The Brazilian shoemaker Melissa, known for their collaborations with some of the hottest designers from different fields, teamed up with Zaha Hadid this time. They built a massive sculpture of the shoe to show off the design (video below).
The video reminds me a lot of what I used to do when I was a more productive and constructive person. My old studios in DUMBO looked quite similar to what you see here. Those are the good old days.
I went to see the Chanel Mobile Art Pavillion, which just opened in Tokyo on Saturday. I have to say it’s a strange architecture, but it actually fits nicely in a lot next to the Yoyogi National Stadium designed by Kenzo Tange, Japan’s foremost postwar architect, and constructed for the Olympic Games of 1964. Continue Reading
Evidently, the era of starchitects is not going to be over anytime soon…
Zaha Hadid’s recent winning design for a museum in Vilnius, Lithuania, which may partly serve as an exhibition space for The Solomon R. Guggenheim Foundation and The State Hermitage Museum looks like the big mother of Chanel Mobile Art.
It’s good to see a BROTHER in a world dominated by whites. Born in Tanzania, David Adjaye based in London is one of the most talked about young architects today. Museum of Contemporary Art in Denver, his first building in the US, opened last fall, and he has opened an office in New York City besides his offices in London and Berlin. Architect David Adjaye is clearly on the move.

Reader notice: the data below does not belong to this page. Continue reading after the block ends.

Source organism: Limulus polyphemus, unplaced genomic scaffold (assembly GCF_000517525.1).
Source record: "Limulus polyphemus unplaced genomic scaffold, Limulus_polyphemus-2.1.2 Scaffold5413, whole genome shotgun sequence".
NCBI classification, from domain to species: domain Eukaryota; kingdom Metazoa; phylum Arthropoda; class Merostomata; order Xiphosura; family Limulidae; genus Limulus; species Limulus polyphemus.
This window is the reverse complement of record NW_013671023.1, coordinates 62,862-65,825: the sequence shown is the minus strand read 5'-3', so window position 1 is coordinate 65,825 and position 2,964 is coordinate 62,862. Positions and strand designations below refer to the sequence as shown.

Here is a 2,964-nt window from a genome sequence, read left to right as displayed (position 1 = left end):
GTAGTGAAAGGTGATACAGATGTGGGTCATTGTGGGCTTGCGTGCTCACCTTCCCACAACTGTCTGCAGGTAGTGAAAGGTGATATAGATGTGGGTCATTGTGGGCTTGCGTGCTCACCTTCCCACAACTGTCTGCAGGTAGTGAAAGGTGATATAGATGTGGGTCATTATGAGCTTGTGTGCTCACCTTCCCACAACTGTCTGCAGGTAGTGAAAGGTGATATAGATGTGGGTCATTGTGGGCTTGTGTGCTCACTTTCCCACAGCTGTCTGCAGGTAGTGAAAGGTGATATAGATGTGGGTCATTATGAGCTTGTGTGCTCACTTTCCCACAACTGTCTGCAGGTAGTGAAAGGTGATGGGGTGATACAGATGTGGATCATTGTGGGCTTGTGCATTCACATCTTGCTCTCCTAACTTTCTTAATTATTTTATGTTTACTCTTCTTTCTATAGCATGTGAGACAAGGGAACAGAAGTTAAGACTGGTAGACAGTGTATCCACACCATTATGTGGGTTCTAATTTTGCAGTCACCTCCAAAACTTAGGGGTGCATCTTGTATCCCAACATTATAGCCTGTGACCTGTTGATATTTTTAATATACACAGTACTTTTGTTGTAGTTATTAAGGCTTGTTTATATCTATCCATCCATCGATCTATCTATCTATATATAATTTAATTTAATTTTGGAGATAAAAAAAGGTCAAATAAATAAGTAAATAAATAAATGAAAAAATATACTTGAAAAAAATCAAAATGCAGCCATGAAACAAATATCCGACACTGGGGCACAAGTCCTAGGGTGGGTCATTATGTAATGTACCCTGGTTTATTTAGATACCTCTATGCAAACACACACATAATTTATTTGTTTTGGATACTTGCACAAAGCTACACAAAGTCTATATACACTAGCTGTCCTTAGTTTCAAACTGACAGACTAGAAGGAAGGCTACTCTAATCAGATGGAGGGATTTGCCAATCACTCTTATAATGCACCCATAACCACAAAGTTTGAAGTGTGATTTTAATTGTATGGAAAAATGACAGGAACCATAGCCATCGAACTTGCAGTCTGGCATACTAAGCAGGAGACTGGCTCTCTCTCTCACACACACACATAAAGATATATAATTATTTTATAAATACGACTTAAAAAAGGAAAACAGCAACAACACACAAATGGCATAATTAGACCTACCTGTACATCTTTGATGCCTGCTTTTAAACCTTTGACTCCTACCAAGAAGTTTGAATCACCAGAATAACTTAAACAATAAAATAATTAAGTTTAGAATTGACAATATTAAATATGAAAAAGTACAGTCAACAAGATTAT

I am looking forward to his future projects in Japan where a foreign architect is usually given the most freedom and the best engineers and contractors in the world. Unlike New York City where we find many mediocre architectures by star architects these days (it’s not really their fault, I have to say), Japan is an amazing showcase of architectural gems. One thing for sure – it is going to be a real test for David Adjaye to build something there. Continue Reading
“Some of the best wine is made from vines that have to struggle for a foothold on steep slopes, and the same is true for residential architecture in Los Angeles.”
(Michael Webb, British architect and author) Continue Reading